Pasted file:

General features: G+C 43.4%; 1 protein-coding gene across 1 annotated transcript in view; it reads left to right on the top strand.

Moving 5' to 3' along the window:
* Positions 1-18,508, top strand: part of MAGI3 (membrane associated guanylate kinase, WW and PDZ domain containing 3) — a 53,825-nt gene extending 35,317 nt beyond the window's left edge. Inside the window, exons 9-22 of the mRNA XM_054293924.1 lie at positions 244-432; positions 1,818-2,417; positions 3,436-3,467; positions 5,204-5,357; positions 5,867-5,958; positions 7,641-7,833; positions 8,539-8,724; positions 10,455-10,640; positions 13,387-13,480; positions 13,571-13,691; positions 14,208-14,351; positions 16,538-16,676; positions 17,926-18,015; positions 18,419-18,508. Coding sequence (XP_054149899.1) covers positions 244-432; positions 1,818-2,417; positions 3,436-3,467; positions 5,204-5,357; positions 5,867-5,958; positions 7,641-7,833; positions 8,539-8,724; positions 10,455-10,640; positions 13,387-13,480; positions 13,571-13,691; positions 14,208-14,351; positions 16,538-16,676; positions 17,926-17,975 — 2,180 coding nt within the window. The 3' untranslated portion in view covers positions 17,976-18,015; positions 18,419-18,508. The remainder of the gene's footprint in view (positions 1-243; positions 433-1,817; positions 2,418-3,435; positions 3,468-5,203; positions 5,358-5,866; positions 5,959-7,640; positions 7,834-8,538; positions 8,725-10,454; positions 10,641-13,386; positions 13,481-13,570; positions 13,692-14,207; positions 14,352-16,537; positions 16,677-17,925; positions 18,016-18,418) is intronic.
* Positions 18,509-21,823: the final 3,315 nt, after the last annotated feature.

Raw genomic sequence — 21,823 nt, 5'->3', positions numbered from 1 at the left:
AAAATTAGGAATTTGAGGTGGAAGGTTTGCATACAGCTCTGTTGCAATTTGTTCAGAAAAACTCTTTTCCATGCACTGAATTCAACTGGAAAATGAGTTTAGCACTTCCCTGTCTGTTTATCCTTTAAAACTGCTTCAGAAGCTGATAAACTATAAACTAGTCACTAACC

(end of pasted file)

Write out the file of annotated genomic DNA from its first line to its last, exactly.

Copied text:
General features: G+C 43.4%; 1 protein-coding gene across 1 annotated transcript in view; it reads left to right on the top strand.

Moving 5' to 3' along the window:
* Positions 1-18,508, top strand: part of MAGI3 (membrane associated guanylate kinase, WW and PDZ domain containing 3) — a 53,825-nt gene extending 35,317 nt beyond the window's left edge. Inside the window, exons 9-22 of the mRNA XM_054293924.1 lie at positions 244-432; positions 1,818-2,417; positions 3,436-3,467; positions 5,204-5,357; positions 5,867-5,958; positions 7,641-7,833; positions 8,539-8,724; positions 10,455-10,640; positions 13,387-13,480; positions 13,571-13,691; positions 14,208-14,351; positions 16,538-16,676; positions 17,926-18,015; positions 18,419-18,508. Coding sequence (XP_054149899.1) covers positions 244-432; positions 1,818-2,417; positions 3,436-3,467; positions 5,204-5,357; positions 5,867-5,958; positions 7,641-7,833; positions 8,539-8,724; positions 10,455-10,640; positions 13,387-13,480; positions 13,571-13,691; positions 14,208-14,351; positions 16,538-16,676; positions 17,926-17,975 — 2,180 coding nt within the window. The 3' untranslated portion in view covers positions 17,976-18,015; positions 18,419-18,508. The remainder of the gene's footprint in view (positions 1-243; positions 433-1,817; positions 2,418-3,435; positions 3,468-5,203; positions 5,358-5,866; positions 5,959-7,640; positions 7,834-8,538; positions 8,725-10,454; positions 10,641-13,386; positions 13,481-13,570; positions 13,692-14,207; positions 14,352-16,537; positions 16,677-17,925; positions 18,016-18,418) is intronic.
* Positions 18,509-21,823: the final 3,315 nt, after the last annotated feature.

Raw genomic sequence — 21,823 nt, 5'->3', positions numbered from 1 at the left:
AAAATTAGGAATTTGAGGTGGAAGGTTTGCATACAGCTCTGTTGCAATTTGTTCAGAAAAACTCTTTTCCATGCACTGAATTCAACTGGAAAATGAGTTTAGCACTTCCCTGTCTGTTTATCCTTTAAAACTGCTTCAGAAGCTGATAAACTATAAACTAGTCACTAACC